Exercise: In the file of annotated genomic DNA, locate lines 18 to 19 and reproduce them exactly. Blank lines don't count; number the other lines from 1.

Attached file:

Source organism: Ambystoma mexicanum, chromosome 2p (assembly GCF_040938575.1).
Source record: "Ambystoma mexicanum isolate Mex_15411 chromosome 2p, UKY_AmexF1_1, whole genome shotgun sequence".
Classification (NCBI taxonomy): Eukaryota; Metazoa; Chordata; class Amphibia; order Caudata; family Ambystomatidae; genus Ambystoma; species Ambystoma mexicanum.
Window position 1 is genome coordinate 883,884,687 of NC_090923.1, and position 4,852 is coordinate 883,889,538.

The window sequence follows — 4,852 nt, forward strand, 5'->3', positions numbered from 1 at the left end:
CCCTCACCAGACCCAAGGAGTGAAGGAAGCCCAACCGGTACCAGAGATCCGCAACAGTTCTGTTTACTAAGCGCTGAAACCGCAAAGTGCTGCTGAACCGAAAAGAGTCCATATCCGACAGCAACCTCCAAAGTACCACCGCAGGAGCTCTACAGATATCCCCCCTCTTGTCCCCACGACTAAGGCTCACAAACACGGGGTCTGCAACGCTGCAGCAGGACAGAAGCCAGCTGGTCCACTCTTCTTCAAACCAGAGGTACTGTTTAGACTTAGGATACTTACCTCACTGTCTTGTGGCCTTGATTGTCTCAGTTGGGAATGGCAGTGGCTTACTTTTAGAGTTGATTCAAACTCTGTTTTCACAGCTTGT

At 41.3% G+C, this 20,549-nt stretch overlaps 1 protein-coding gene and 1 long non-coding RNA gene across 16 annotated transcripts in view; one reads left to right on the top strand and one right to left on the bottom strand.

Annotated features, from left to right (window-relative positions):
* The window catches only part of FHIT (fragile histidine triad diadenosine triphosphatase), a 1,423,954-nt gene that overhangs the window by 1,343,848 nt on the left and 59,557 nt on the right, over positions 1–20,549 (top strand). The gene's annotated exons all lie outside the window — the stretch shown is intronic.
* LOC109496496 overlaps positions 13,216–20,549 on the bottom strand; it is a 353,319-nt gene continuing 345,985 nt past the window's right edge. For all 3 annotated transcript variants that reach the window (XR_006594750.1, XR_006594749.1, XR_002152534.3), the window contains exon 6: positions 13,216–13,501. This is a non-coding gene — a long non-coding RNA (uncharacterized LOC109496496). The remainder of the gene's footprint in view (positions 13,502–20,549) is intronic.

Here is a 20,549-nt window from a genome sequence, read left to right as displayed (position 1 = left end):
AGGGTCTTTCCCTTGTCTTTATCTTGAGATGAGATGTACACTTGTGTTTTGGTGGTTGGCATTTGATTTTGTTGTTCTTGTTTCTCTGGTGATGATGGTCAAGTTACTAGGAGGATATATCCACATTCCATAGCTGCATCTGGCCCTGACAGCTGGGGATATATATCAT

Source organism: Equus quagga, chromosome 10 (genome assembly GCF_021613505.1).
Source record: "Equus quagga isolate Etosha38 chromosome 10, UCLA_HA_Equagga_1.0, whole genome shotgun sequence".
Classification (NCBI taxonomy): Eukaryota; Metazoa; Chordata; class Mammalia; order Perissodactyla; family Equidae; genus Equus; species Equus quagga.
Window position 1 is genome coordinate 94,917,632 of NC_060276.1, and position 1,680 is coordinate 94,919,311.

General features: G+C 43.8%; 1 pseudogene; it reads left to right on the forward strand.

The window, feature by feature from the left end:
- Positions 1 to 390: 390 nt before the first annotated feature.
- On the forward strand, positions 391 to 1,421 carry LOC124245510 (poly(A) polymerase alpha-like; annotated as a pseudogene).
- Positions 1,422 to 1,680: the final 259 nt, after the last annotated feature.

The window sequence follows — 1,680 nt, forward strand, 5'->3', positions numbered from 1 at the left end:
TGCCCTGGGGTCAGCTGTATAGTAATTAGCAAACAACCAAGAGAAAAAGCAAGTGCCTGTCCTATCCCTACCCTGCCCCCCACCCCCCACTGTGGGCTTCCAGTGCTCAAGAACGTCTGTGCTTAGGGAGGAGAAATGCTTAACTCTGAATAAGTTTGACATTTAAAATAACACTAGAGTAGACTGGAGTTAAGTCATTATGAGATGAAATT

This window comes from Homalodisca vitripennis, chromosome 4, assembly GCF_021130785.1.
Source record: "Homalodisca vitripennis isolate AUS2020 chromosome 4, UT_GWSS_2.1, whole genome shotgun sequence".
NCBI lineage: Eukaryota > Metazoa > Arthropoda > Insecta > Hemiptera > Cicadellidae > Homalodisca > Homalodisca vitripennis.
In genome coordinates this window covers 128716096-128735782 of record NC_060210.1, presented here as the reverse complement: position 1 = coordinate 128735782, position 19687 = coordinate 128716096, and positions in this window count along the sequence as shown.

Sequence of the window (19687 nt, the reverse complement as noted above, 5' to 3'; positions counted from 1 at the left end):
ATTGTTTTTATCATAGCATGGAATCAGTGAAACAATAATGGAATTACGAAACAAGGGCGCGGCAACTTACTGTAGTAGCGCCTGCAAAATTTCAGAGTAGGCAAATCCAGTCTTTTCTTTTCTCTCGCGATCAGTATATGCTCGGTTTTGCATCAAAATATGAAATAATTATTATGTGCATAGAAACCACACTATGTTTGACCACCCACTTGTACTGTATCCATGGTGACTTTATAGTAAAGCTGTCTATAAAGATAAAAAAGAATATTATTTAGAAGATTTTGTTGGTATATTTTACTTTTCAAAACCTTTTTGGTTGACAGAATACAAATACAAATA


The window, feature by feature from the left end:
- Positions 1 to 390: 390 nt before the first annotated feature.